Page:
Sunday, 6 March 2011

"Overshadowing" Nick Clegg's keynote speech

The Scottish Sunday Express this morning reported the Scottish Lib Dems' unanimous backing of the amendment I had written on diamorphine maintenance treatment.

Here's the speech I gave in support of the amendment, followed by the letter to the Express in reply to their coverage and the quotes from the other parties:

It is first important to place this motion in its proper context. The UN Office of Drugs and Crime report Scotland as having the highest prevalence of opiate use in Western and Central Europe. Drug related death rates here have doubled since the late 90s and are on a long-term upward trend. Scotland, with one of the worst heroin problems in the world, needs one of the best drug treatment systems in the world in order to combat it.

The persistent offenders project in Glasgow is a great example of police and addiction workers working together to produce positive results. POP identifies those addicts who commit the most crime and takes the time to engage with them and work through their problems. Savings of £14 to society for every £1 spent can not be ignored. In talking to one of the project leaders this week, I was delighted to hear there are plans to extend this outreach service to tackle street prostitution. These young women experience horrendous suffering in their daily routine. A civilised society can not stand back and let them endure it. The police and a drugs project working together managed to eradicate street prostitution in Ipswich after the tragic series of murders that happened in 2006. We have to believe that we can achieve the same in Scotland.

Projects like POP can only go so far though. There will always be a significant group for whom methadone or abstinence will be unattractive or ineffective. Switzerland, Holland, Germany and Denmark have all adopted heroin maintenance clinics in order to target this difficult population. Switzerland adopted the policy in the early 90s. In the referenda that have challenged the policy, the people have consistently backed the policy by large majorities. It is both effective and popular. The UK trial of this system was also a success, with substantial reductions in criminal activity and street heroin use by the participants. This model that is spreading is typically of twice daily supervised consumption on clinic premises, with no risk of the diamorphine that is prescribed getting out on to the streets. The routine of this treatment and its associated psychological, social and employment assistance creates stability in previously chaotic lives and often leads to patients moving on into other treatment options or to abstinence.

We need services that don't allow the most problematic or vulnerable drug users to slip through the cracks. And we need the best evidence-based treatment options so that we have the best chance of helping them to recover. Putting these services in place will save the lives and alleviate the suffering of a great many drug addicts, but also of great importance is that the more heroin users we treat, the less impact they will have upon Scotland's communities. By treating addicts we can reduce the viability of drug-dealing in our communities, we can greatly reduce the acquisitive crime committed to fund drug use, and we can reduce the likelihood of more young people getting drawn into the same mess.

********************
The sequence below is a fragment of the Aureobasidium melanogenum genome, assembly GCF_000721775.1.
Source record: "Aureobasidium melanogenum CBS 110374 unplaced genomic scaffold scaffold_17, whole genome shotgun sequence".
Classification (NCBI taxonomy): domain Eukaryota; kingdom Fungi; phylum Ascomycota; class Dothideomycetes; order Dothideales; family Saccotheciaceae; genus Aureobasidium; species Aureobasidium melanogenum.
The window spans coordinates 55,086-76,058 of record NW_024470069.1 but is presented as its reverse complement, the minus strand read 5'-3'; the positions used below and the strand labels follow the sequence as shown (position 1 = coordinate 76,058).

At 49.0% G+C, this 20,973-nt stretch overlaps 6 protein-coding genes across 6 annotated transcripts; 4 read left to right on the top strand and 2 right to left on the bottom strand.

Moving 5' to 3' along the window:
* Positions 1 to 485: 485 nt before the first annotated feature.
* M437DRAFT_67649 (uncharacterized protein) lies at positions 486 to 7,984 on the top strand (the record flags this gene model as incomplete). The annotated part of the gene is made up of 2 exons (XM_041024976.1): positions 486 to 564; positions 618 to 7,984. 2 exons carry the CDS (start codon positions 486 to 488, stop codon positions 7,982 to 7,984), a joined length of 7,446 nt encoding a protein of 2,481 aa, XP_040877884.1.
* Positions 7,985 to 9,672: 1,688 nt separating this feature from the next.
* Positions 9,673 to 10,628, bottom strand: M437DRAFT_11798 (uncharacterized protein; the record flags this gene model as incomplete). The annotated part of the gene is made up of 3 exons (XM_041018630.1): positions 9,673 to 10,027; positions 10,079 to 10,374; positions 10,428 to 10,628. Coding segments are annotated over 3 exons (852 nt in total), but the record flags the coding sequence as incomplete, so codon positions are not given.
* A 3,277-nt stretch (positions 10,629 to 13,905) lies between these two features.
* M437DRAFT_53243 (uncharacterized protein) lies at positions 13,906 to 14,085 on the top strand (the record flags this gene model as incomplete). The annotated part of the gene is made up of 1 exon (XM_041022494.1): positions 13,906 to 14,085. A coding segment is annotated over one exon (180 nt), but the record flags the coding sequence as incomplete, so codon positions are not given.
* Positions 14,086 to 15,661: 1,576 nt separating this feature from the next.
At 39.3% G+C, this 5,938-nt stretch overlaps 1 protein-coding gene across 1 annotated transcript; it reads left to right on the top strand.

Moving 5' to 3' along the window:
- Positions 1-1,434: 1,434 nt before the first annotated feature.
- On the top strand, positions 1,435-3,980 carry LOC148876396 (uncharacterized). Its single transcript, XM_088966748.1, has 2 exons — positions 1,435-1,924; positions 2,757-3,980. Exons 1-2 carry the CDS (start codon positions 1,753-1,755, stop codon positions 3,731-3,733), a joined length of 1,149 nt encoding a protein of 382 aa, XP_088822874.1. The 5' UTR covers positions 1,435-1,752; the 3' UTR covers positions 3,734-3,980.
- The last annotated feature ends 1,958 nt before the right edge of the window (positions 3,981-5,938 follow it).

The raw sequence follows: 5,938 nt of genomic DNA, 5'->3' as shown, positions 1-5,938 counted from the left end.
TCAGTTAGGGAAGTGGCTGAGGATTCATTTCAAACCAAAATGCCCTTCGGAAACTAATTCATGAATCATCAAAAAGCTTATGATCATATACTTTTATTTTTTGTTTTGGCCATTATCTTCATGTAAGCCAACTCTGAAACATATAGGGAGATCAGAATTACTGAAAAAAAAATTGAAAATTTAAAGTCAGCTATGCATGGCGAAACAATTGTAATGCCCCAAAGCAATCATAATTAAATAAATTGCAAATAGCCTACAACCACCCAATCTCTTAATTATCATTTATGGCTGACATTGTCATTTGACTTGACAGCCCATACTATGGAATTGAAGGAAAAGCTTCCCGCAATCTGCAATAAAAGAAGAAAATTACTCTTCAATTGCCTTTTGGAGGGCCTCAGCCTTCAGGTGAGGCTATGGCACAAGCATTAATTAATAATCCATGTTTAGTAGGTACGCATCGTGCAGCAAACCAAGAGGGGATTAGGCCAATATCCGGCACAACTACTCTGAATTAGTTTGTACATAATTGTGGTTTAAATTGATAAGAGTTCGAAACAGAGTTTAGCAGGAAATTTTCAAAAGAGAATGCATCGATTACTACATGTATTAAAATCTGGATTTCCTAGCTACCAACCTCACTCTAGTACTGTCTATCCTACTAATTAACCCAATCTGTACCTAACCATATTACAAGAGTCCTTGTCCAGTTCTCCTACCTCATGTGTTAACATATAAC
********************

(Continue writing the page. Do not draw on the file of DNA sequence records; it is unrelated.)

We have a choice. We can spend a relatively small amount in tackling Scotland's drug problem head on. Or we can let addicts steal, prostitute and deal to meet the massively inflated prices of the criminal market. This money lines the pockets of organised criminals and a proportion finds its way to the Taleban, which gets approximately 50% of its income from the heroin trade. 89% of the world's illicit opiates come from Afghanistan.

Please choose the cheaper option and support this motion.

and the letter to the Express:

The statements from the other parties regarding the Lib Dems' plans to
provide diamorphine maintenance clinics demonstrate just how hard it
will be for Scotland to tackle its very serious heroin problem. It is
laughable for the SNP to recommend we "stick to proven methods" when
drug-related deaths have doubled in the last ten years and Scotland
has the 6th worst heroin problem in the world. Labour allege "blanket
provision" and "very limited trials", when in reality this service
would only be available to at most around 10% of the most disruptive
and vulnerable heroin addicts. All the trials of this approach have
shown it much better than methadone in reducing crime and street
heroin use, and the many European countries that have adopted it as
policy have found it both effective and politically popular.
Diamorphine maintenance IS a recovery programme and it frequently
leads to abstinence. I suspect what society wants most is for
politicians to adopt the most effective way to stop heroin users
robbing from the people to give to organised crime and the Taleban.
They want street prostitution eradicated and they want their children
to be safe from pushers. All the evidence suggests that the best
diamorphine maintenance services can help achieve these goals.

If any candidates want to discuss going on the offensive with this, then please let me know.